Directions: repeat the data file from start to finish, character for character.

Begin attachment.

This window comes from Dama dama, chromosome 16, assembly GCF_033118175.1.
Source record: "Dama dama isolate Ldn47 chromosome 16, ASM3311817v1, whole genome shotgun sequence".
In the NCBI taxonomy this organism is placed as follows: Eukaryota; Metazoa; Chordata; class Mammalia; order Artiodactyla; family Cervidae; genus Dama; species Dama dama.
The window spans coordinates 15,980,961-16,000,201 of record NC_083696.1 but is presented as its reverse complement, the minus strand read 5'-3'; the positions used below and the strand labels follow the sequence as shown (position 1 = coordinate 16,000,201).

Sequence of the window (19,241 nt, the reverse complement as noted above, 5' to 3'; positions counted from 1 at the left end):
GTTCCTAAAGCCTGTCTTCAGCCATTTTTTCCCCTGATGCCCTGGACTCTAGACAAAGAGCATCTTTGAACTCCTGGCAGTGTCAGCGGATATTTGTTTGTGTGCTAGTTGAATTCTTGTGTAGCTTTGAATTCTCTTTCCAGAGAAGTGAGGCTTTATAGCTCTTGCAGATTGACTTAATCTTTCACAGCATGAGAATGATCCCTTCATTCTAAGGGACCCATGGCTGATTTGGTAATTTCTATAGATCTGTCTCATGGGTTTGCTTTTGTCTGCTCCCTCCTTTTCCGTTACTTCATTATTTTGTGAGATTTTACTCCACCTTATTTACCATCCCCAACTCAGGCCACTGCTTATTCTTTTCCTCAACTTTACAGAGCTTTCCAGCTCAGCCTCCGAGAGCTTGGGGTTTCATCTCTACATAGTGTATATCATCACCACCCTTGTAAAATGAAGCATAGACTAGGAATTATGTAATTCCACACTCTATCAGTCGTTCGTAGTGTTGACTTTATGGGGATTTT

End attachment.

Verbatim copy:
This window comes from Dama dama, chromosome 16, assembly GCF_033118175.1.
Source record: "Dama dama isolate Ldn47 chromosome 16, ASM3311817v1, whole genome shotgun sequence".
In the NCBI taxonomy this organism is placed as follows: Eukaryota; Metazoa; Chordata; class Mammalia; order Artiodactyla; family Cervidae; genus Dama; species Dama dama.
The window spans coordinates 15,980,961-16,000,201 of record NC_083696.1 but is presented as its reverse complement, the minus strand read 5'-3'; the positions used below and the strand labels follow the sequence as shown (position 1 = coordinate 16,000,201).

Sequence of the window (19,241 nt, the reverse complement as noted above, 5' to 3'; positions counted from 1 at the left end):
GTTCCTAAAGCCTGTCTTCAGCCATTTTTTCCCCTGATGCCCTGGACTCTAGACAAAGAGCATCTTTGAACTCCTGGCAGTGTCAGCGGATATTTGTTTGTGTGCTAGTTGAATTCTTGTGTAGCTTTGAATTCTCTTTCCAGAGAAGTGAGGCTTTATAGCTCTTGCAGATTGACTTAATCTTTCACAGCATGAGAATGATCCCTTCATTCTAAGGGACCCATGGCTGATTTGGTAATTTCTATAGATCTGTCTCATGGGTTTGCTTTTGTCTGCTCCCTCCTTTTCCGTTACTTCATTATTTTGTGAGATTTTACTCCACCTTATTTACCATCCCCAACTCAGGCCACTGCTTATTCTTTTCCTCAACTTTACAGAGCTTTCCAGCTCAGCCTCCGAGAGCTTGGGGTTTCATCTCTACATAGTGTATATCATCACCACCCTTGTAAAATGAAGCATAGACTAGGAATTATGTAATTCCACACTCTATCAGTCGTTCGTAGTGTTGACTTTATGGGGATTTT